On Saturday, the New York Times published an essay of mine, "The Carnivore's Dilemma," which made the point that all foods--not just meat--play a role in global warming, and that focusing solely on meat (as a veritable flood of media coverage has done of late) is unhelpful, especially since few Americans have any intention of becoming vegans. All eaters, I concluded, can reduce their global warming contribution by avoiding processed foods and those from industrialized farms; reducing their food waste; and buying food that's local and in season.
But fellow Atlantic Food Channel blogger Helene York wrote yesterday that my essay "went too far." Specifically, she objected to my statements that the global warming impact of traditional, grass-based animal farming is markedly lower than those at industrial animal operations. She also argues that the higher purchase price of foods from pasture-based farms put them out of reach for most Americans. Thus, she concludes, advocating for reduced meat consumption is more important than encouraging consumers to buy from pasture-based farms. While I have a boatload of objections to minor points York makes in her post, let me stick to those major areas of disagreement.
York's first claim, that my essay overstated the climate benefits of pasture-based farming, misses the mark in several ways. She emphasizes that methane, especially from enteric emissions (related to ruminants' digestion), rather than CO2 or nitrous oxides, is the real global warming threat related to meat. I agree that methane is the gas of greatest concern. However, as my op-ed notes, there are viable remedies. University studies have demonstrated that good cattle nutrition and management can substantially reduce such emissions. In addition to the research cited in the essay, consider the following: a study published in the Canadian Journal of Animal Science showed that access to high-quality pasture reduced cattle methane emissions by as much as 50 percent and that cattle grazing on pastures containing legumes and grass produced 25 percent lower methane emissions than cattle grazing on pastures without legumes. Legumes, such as clover and vetch, can be seeded in grazed pastures. In other words, enteric methane is a solvable problem.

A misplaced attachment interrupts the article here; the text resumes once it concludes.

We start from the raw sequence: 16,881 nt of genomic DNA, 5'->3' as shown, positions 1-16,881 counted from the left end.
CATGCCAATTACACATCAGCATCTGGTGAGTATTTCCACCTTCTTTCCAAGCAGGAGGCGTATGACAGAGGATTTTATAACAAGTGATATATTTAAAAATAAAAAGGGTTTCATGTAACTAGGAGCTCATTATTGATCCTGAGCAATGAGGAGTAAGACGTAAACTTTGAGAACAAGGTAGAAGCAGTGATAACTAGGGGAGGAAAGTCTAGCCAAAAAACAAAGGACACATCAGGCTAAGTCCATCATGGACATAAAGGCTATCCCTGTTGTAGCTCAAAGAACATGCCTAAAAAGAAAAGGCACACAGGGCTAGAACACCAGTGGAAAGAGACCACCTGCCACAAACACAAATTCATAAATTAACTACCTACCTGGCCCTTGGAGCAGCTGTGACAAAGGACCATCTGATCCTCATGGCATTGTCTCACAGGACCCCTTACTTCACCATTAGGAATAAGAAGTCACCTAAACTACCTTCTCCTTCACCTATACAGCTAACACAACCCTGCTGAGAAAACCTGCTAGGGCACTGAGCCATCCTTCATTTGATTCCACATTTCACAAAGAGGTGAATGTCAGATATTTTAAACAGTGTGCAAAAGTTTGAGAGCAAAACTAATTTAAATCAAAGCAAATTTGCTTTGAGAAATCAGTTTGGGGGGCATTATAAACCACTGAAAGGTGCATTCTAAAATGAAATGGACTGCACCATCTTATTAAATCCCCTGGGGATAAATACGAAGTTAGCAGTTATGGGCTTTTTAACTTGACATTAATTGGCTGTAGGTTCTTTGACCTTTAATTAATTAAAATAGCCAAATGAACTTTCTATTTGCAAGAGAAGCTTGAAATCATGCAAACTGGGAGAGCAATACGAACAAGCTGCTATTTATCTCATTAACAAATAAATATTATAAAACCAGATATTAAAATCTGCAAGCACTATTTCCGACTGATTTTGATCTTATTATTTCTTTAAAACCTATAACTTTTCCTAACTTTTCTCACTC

There's another thing about enteric methane: it's been around for eons. Logically, climate change policy should focus on things that are in fact changing, especially those caused by human activity that can be altered. The original draft of my Times essay contained the following paragraph, which we needed to cut due to space constraints:
Prior to European colonization of North America, enormous herds of large ruminant mammals covered the continent, including millions of deer, an estimated 10 million elk and somewhere between 30 and 75 million bison. "The moving multitude...darkened the whole plains," Lewis and Clark wrote of bison in 1806. The total number of large ruminants was surely greater than the 40 million mature breeding beef cows and dairy cows in the United States today.